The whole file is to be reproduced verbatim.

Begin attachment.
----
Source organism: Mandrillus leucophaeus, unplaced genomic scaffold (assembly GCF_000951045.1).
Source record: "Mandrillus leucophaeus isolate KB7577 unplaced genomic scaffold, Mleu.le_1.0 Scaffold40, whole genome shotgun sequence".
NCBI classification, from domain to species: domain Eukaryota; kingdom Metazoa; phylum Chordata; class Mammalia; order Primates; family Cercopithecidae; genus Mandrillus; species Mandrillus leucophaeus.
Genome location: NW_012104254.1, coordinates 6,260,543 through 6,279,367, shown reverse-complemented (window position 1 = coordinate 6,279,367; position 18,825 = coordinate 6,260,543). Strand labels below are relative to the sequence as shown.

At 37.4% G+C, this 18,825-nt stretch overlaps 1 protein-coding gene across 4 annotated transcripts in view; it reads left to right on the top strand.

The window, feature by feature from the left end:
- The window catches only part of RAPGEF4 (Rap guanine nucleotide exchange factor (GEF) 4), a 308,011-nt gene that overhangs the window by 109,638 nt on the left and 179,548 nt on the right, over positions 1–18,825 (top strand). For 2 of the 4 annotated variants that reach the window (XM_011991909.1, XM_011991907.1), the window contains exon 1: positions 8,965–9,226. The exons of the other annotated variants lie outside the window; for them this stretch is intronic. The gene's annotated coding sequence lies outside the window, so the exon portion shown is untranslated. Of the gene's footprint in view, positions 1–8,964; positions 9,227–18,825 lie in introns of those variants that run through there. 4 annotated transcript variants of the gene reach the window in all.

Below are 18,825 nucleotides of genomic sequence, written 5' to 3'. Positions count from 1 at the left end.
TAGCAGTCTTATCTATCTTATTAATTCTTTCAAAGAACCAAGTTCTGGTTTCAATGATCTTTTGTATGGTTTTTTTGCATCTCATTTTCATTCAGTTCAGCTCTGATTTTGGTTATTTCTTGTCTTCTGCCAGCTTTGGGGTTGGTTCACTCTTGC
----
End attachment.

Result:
Source organism: Mandrillus leucophaeus, unplaced genomic scaffold (assembly GCF_000951045.1).
Source record: "Mandrillus leucophaeus isolate KB7577 unplaced genomic scaffold, Mleu.le_1.0 Scaffold40, whole genome shotgun sequence".
NCBI classification, from domain to species: domain Eukaryota; kingdom Metazoa; phylum Chordata; class Mammalia; order Primates; family Cercopithecidae; genus Mandrillus; species Mandrillus leucophaeus.
Genome location: NW_012104254.1, coordinates 6,260,543 through 6,279,367, shown reverse-complemented (window position 1 = coordinate 6,279,367; position 18,825 = coordinate 6,260,543). Strand labels below are relative to the sequence as shown.

At 37.4% G+C, this 18,825-nt stretch overlaps 1 protein-coding gene across 4 annotated transcripts in view; it reads left to right on the top strand.

The window, feature by feature from the left end:
- The window catches only part of RAPGEF4 (Rap guanine nucleotide exchange factor (GEF) 4), a 308,011-nt gene that overhangs the window by 109,638 nt on the left and 179,548 nt on the right, over positions 1–18,825 (top strand). For 2 of the 4 annotated variants that reach the window (XM_011991909.1, XM_011991907.1), the window contains exon 1: positions 8,965–9,226. The exons of the other annotated variants lie outside the window; for them this stretch is intronic. The gene's annotated coding sequence lies outside the window, so the exon portion shown is untranslated. Of the gene's footprint in view, positions 1–8,964; positions 9,227–18,825 lie in introns of those variants that run through there. 4 annotated transcript variants of the gene reach the window in all.

Below are 18,825 nucleotides of genomic sequence, written 5' to 3'. Positions count from 1 at the left end.
TAGCAGTCTTATCTATCTTATTAATTCTTTCAAAGAACCAAGTTCTGGTTTCAATGATCTTTTGTATGGTTTTTTTGCATCTCATTTTCATTCAGTTCAGCTCTGATTTTGGTTATTTCTTGTCTTCTGCCAGCTTTGGGGTTGGTTCACTCTTGC